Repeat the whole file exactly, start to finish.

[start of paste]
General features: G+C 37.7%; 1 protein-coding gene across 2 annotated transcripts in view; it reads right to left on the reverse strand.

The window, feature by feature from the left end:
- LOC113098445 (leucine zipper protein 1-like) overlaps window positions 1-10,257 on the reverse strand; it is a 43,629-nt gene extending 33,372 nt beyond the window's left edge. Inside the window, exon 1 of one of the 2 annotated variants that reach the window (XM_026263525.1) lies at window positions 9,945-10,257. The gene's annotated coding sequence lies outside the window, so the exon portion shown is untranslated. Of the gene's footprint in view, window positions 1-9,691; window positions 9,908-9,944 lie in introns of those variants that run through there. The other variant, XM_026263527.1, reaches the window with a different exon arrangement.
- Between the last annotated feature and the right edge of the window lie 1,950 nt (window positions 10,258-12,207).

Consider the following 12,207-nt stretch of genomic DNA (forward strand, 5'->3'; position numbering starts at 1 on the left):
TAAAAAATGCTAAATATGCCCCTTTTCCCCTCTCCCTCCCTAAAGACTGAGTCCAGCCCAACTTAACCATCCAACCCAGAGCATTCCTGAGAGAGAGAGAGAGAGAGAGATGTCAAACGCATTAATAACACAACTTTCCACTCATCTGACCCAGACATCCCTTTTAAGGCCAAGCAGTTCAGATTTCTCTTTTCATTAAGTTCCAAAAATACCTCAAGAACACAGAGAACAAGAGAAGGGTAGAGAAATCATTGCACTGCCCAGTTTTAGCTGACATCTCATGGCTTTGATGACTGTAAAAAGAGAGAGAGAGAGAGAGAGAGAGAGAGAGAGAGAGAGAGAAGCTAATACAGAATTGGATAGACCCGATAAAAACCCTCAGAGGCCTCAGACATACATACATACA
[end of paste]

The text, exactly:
General features: G+C 37.7%; 1 protein-coding gene across 2 annotated transcripts in view; it reads right to left on the reverse strand.

The window, feature by feature from the left end:
- LOC113098445 (leucine zipper protein 1-like) overlaps window positions 1-10,257 on the reverse strand; it is a 43,629-nt gene extending 33,372 nt beyond the window's left edge. Inside the window, exon 1 of one of the 2 annotated variants that reach the window (XM_026263525.1) lies at window positions 9,945-10,257. The gene's annotated coding sequence lies outside the window, so the exon portion shown is untranslated. Of the gene's footprint in view, window positions 1-9,691; window positions 9,908-9,944 lie in introns of those variants that run through there. The other variant, XM_026263527.1, reaches the window with a different exon arrangement.
- Between the last annotated feature and the right edge of the window lie 1,950 nt (window positions 10,258-12,207).

Consider the following 12,207-nt stretch of genomic DNA (forward strand, 5'->3'; position numbering starts at 1 on the left):
TAAAAAATGCTAAATATGCCCCTTTTCCCCTCTCCCTCCCTAAAGACTGAGTCCAGCCCAACTTAACCATCCAACCCAGAGCATTCCTGAGAGAGAGAGAGAGAGAGAGATGTCAAACGCATTAATAACACAACTTTCCACTCATCTGACCCAGACATCCCTTTTAAGGCCAAGCAGTTCAGATTTCTCTTTTCATTAAGTTCCAAAAATACCTCAAGAACACAGAGAACAAGAGAAGGGTAGAGAAATCATTGCACTGCCCAGTTTTAGCTGACATCTCATGGCTTTGATGACTGTAAAAAGAGAGAGAGAGAGAGAGAGAGAGAGAGAGAGAGAGAGAGAAGCTAATACAGAATTGGATAGACCCGATAAAAACCCTCAGAGGCCTCAGACATACATACATACA